Potato & Leek Soup
Warm, soul-satisfying, velvety and delicious! The creamy Potato & Leek soup is all that… and more! This soup is had hot in Britain, though the French version (Vichyssoise), credited to Chef Louis, is served cold. According to the information on the net, the origin of the soup is still embroiled in debate. The French claim it as theirs, the British insist they invented it and the Americans make the same claim. I really don’t care where it originated because as a home cook what truly interested me were the smiles on the face of Grumpy and Anu when I put this in front of them. Grumpy went on to grumpily ask for a second helping (I’m beginning to believe in miracles :P ). My all time favorite soup, since the age of four, has been Sweet Corn Chicken soup. Well, guess what?? Not any more!!
½ cup + ½ tablespoon butter
3 leeks, light green and white part only
4 medium-sized or 2 cups potatoes, peeled and cubed
1 cup cream, very gently whisked to a smooth texture (I used Amul)
450 mils hot chicken stock
200 mils milk, or as needed
Salt, to taste
¾ teaspoon freshly milled black pepper
1 teaspoon white pepper powder, or to taste
2 rashers chicken bacon, cut into tiny ¼ inch pieces
1 chive, finely chopped for garnish
- Peel the potatoes. Wash and cube them into one inch pieces. Soak the potato cubes in water. Keep aside.
- Trim off the dark leaves of the leek. Use only the very light green and white part of the leek. Horizontally, slice the leek in half and then chop it finely. Discard the root.
- Add the leeks to a bowlful of cold water and
with your fingers separate the leeks so that the dirt and grime fall off
and settle at the bottom of the bowl.
- Gently lift the leeks from the cold water and
give them a rinse or two in a sieve to wash out any excess dirt. Keep
- Heat ½ tablespoon butter in a pan and fry the chicken
bacon till crisp. When done, drain the chicken bacon on a paper towel.
- Add ½ cup butter to the butter in which the chicken bacon had been fried.
- When the butter melts, add the chopped and
washed leeks and cook for about 10-12 minutes until the leeks soften.
- Drain the potatoes from the water. Add
the cubed potatoes, salt and pepper to taste and give it a good stir.
- Turn down the heat to low. Place a cartouche (round
greaseproof paper) over the potatoes to ensure the steam stays in.
- Cover the pan with a lid and allow the potatoes to cook for about 8 minutes or until they are cooked. They should at this point be cooked through but not mushy.
- Uncover the pan, discard the cartouche.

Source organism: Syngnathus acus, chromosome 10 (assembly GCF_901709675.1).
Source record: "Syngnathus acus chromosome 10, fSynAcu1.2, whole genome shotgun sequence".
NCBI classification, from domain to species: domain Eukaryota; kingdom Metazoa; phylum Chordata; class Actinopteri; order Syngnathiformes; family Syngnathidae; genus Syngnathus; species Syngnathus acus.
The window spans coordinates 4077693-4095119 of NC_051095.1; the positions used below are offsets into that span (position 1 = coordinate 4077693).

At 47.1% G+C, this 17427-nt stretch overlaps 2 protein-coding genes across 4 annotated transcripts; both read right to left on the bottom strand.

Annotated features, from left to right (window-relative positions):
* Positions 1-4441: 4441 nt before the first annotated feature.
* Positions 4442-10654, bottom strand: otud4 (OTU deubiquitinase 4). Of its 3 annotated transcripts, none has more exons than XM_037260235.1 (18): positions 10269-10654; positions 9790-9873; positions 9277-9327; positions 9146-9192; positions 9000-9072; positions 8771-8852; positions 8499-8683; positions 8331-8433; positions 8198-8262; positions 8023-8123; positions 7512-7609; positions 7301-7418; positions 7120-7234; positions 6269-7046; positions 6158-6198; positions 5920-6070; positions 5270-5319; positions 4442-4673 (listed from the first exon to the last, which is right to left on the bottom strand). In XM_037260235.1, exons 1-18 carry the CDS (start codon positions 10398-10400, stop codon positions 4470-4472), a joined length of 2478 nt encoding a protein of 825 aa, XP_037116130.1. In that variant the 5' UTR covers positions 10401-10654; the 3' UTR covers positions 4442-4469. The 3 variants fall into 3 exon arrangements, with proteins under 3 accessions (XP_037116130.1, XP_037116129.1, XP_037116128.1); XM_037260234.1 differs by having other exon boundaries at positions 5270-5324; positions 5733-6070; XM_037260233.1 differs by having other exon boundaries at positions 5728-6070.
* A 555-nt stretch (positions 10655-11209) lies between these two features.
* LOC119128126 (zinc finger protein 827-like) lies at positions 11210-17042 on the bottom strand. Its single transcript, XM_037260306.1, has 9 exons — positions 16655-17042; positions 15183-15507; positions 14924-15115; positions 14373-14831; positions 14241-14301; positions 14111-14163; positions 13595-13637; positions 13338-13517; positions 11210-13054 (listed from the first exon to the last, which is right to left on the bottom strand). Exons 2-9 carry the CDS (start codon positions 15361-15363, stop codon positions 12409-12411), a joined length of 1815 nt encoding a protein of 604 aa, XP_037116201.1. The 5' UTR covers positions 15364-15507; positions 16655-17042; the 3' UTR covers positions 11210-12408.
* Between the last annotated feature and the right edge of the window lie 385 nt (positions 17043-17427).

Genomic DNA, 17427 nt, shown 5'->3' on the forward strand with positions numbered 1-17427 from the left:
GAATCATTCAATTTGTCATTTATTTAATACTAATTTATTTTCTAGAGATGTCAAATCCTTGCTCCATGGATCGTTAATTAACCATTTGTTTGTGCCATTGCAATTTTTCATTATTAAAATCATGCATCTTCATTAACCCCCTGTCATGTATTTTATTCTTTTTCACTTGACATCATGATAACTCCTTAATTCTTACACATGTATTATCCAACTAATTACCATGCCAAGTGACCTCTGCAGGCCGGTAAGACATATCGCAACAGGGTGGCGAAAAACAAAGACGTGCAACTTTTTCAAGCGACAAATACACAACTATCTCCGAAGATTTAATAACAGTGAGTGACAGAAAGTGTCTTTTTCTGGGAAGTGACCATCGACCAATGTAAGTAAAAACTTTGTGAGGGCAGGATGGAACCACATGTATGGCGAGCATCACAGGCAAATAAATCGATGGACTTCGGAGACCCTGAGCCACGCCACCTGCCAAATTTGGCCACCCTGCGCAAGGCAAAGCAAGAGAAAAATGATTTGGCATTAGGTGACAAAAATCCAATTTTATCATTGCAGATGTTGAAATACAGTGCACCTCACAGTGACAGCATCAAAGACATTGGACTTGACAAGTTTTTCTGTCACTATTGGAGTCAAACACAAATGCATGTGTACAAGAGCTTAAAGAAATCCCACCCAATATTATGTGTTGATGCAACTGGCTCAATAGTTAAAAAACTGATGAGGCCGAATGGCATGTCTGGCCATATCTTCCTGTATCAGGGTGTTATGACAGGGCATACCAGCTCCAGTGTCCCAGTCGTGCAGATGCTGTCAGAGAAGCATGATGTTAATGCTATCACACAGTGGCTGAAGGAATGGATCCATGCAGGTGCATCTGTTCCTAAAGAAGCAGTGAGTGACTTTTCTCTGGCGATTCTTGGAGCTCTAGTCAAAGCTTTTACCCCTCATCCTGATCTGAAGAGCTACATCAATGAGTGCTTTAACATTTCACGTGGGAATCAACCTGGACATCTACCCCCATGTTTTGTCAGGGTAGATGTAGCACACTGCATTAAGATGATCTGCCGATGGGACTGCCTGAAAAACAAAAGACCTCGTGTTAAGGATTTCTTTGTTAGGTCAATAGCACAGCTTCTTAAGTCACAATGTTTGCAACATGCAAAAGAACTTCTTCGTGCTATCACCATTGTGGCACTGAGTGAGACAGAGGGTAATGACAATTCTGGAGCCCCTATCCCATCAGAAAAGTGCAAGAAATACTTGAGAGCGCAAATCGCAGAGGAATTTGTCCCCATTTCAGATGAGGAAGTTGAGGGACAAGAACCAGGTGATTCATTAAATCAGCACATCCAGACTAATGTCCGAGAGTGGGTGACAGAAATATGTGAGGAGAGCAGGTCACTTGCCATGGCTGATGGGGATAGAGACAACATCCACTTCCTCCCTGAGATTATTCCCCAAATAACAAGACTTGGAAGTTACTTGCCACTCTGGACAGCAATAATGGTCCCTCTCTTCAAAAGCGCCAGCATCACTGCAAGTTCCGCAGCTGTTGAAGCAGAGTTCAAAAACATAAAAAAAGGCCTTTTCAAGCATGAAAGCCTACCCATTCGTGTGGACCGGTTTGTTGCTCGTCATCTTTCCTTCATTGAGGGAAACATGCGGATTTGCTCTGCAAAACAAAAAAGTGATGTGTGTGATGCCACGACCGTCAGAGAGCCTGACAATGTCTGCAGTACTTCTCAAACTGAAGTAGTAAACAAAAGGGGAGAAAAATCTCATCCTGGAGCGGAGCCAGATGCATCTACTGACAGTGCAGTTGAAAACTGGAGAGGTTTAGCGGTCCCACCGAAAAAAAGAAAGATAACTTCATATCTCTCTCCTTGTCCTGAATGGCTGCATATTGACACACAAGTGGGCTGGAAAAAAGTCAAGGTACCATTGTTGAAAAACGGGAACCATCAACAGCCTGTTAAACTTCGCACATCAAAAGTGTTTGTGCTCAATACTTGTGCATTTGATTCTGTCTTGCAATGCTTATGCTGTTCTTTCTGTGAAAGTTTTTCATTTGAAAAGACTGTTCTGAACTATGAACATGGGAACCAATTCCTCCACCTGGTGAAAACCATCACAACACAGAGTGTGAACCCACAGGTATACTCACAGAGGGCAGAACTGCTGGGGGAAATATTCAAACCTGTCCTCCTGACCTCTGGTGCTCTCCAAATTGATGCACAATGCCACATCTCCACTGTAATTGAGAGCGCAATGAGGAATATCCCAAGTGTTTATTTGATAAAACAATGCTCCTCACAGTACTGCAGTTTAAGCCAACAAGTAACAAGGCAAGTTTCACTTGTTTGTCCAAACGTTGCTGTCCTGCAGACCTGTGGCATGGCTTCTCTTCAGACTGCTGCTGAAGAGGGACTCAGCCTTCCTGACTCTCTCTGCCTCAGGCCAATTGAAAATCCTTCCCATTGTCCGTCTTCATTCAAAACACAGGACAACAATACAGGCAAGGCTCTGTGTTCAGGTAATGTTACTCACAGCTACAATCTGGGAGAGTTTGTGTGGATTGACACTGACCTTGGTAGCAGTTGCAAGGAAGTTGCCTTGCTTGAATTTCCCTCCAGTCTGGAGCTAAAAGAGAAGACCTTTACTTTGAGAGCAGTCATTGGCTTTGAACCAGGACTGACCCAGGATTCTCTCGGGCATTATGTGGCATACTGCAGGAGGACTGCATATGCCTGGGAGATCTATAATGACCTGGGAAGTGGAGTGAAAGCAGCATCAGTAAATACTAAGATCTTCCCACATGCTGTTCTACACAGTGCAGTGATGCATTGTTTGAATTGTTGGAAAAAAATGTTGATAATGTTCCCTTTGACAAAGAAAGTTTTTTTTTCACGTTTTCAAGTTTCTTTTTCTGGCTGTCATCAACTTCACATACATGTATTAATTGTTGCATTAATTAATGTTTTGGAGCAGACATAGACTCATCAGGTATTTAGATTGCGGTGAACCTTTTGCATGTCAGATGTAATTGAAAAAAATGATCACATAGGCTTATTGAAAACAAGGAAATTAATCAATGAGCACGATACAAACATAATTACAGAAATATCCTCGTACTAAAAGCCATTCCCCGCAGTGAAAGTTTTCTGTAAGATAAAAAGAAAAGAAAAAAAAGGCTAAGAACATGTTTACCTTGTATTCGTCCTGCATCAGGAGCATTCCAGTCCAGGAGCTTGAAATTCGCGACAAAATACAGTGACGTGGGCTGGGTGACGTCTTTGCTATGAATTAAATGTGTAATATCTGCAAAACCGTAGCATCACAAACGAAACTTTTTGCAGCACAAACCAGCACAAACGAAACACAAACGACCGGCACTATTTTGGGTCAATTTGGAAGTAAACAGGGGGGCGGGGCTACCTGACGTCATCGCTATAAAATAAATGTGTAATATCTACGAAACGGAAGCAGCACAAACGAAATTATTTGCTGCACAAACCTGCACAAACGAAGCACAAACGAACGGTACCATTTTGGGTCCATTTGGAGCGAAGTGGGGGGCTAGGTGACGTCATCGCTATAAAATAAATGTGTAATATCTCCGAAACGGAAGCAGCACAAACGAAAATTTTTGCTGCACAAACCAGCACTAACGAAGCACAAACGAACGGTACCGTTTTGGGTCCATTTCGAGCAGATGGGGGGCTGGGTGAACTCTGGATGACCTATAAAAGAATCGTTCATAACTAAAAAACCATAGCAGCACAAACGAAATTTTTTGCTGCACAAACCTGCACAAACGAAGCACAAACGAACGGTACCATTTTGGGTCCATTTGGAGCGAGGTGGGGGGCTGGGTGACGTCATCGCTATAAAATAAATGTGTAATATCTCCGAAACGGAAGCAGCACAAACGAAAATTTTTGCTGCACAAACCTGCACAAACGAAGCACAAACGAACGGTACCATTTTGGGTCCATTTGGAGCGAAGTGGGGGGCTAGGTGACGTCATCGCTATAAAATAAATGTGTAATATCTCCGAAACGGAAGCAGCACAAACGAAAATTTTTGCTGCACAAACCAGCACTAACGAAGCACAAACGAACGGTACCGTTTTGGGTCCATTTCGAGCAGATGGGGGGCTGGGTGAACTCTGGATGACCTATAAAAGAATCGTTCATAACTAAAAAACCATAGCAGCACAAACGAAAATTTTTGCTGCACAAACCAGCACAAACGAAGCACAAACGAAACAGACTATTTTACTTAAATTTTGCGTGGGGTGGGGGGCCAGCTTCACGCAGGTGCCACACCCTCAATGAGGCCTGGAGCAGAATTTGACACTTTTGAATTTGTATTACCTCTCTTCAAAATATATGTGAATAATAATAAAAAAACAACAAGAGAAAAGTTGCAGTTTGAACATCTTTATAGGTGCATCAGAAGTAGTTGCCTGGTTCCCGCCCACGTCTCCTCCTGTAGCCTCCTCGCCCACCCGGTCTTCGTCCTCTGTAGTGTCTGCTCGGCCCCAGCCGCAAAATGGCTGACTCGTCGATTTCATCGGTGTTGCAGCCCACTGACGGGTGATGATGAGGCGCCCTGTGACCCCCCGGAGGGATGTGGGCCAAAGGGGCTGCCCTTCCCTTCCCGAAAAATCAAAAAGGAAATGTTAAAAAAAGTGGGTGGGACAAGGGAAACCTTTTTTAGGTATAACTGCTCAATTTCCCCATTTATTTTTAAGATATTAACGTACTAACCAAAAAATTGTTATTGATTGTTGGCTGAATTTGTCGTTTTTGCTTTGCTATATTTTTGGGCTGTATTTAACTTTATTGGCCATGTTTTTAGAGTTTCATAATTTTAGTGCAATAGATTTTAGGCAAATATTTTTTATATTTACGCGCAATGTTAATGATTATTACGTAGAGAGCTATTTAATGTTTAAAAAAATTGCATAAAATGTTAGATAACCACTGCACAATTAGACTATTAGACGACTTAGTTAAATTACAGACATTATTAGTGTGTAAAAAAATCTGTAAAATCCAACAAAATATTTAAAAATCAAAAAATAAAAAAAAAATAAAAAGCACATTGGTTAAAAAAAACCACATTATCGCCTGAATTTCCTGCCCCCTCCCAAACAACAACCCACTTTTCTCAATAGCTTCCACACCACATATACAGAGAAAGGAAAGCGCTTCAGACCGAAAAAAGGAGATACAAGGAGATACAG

- Add the hot chicken broth and continue to simmer
the broth for 5 minutes.
- Take the pan off the hob, allow the soup to cool for 10 to 15 minutes and then grind it in blender, in batches, until smooth. If needed, use some of the milk to blend it smooth if the mixture is too thick.
- Empty out the smoothly blended soup into a clean pan. Add the smoothened cream. Mix well.
- Put the vessel back on the stove and simmer on very low heat, stirring all the time.
- Add the remaining milk to adjust the consistency. Feel free to use a bit more or less to adjust the consistency. (For consistency details please check Chef Notes)
- Add salt, check seasoning and adjust as needed.
- Simmer on very low heat, stirring all the time, till soup reheats.
- Remove the soup into individual soup bowls,
garnish with crisp chicken bacon and a pinch of chives. Serve hot with
soup sticks or warm crusty bread.
- The consistency of this soup is thick but not gluggy or blobby. It should be just thick enough to smoothly coat the back of a spoon.
- Leeks belong to the onion family but they take longer to soften than regular onions or spring onions so ensure that you cook them until they are soft and cooked through.
- I used chicken stock and chicken bacon because I’m a non-vegetarian but feel free to use vegetable stock and omit the use of chicken bacon if you wish to make a vegetarian version of the soup.
- If you need to go low-cal with this soup, feel free to reduce the quantity of the butter. Some people opt for milk with just a tablespoon of cream. I refuse to do that because I know it will adversely affect the creamy texture and taste which is the heart and soul of this soup.
- Please do your best to use freshly milled pepper as that truly enhances the flavor of the soup. (Okay, at the cost of sounding very vain, i admit, I love my Peugeot pepper mill ;) )
- If you choose to use regular bacon instead of chicken bacon you won’t need ½ tablespoon of butter to crisp it. The fat released from the bacon will work to crisp it up.
- I retained a wee bit of the soup and refrigerated it for six hours and tried it cold because I wanted to try the Vichyssoise version of it. It was just as creamy and delicious but, I have to honestly admit, I preferred it hot.
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